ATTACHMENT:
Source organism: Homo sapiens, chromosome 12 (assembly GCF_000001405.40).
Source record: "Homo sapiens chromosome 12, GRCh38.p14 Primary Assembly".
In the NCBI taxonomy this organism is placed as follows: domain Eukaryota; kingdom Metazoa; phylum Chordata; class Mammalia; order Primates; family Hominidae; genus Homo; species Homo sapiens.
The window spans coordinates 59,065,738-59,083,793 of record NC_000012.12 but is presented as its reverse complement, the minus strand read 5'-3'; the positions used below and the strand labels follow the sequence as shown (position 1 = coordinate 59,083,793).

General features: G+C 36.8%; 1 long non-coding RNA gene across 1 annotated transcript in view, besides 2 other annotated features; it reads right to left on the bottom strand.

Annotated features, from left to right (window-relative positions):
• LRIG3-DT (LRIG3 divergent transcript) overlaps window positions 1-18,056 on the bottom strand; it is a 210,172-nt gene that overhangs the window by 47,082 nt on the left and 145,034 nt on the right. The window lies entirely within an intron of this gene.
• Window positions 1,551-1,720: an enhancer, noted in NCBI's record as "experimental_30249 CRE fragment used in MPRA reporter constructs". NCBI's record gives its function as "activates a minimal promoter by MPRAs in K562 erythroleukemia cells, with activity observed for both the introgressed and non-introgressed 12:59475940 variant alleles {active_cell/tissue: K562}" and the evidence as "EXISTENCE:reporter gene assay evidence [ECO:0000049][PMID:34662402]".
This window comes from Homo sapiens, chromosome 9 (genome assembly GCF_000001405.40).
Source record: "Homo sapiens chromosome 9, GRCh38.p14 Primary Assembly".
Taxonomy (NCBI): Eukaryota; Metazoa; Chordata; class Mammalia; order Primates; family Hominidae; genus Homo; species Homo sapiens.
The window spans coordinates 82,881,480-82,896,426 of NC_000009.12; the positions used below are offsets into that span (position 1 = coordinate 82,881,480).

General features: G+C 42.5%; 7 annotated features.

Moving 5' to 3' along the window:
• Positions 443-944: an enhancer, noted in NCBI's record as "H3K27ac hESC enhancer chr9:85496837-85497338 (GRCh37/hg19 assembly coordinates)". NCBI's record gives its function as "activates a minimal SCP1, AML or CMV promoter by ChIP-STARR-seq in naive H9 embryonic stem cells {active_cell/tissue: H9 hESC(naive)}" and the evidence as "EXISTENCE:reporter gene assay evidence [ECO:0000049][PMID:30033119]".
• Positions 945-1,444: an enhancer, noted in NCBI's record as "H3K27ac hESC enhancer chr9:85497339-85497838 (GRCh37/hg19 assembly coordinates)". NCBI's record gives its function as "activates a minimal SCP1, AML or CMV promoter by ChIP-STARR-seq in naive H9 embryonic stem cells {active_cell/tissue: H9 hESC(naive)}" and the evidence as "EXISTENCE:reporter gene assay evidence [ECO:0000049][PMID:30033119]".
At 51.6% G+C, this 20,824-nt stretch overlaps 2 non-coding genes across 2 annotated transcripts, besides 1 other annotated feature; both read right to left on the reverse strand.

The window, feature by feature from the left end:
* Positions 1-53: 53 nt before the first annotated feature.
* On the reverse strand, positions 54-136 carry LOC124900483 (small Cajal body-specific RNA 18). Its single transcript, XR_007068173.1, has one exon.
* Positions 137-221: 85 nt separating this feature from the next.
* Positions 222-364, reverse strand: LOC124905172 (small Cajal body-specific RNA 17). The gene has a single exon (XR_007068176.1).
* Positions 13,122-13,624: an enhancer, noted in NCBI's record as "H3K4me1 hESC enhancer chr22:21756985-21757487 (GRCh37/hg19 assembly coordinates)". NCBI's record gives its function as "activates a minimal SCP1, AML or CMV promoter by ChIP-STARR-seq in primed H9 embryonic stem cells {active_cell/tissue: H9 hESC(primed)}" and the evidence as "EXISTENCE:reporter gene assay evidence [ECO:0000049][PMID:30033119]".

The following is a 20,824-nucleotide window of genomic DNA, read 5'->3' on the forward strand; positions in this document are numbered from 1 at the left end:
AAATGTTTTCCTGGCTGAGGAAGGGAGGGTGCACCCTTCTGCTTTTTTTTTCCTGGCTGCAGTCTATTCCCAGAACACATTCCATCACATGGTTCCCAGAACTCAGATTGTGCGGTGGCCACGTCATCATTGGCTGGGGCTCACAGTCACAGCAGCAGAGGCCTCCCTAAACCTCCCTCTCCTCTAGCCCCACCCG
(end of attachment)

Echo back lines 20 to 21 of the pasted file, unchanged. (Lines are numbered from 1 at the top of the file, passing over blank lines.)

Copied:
* On the reverse strand, positions 54-136 carry LOC124900483 (small Cajal body-specific RNA 18). Its single transcript, XR_007068173.1, has one exon.
* Positions 137-221: 85 nt separating this feature from the next.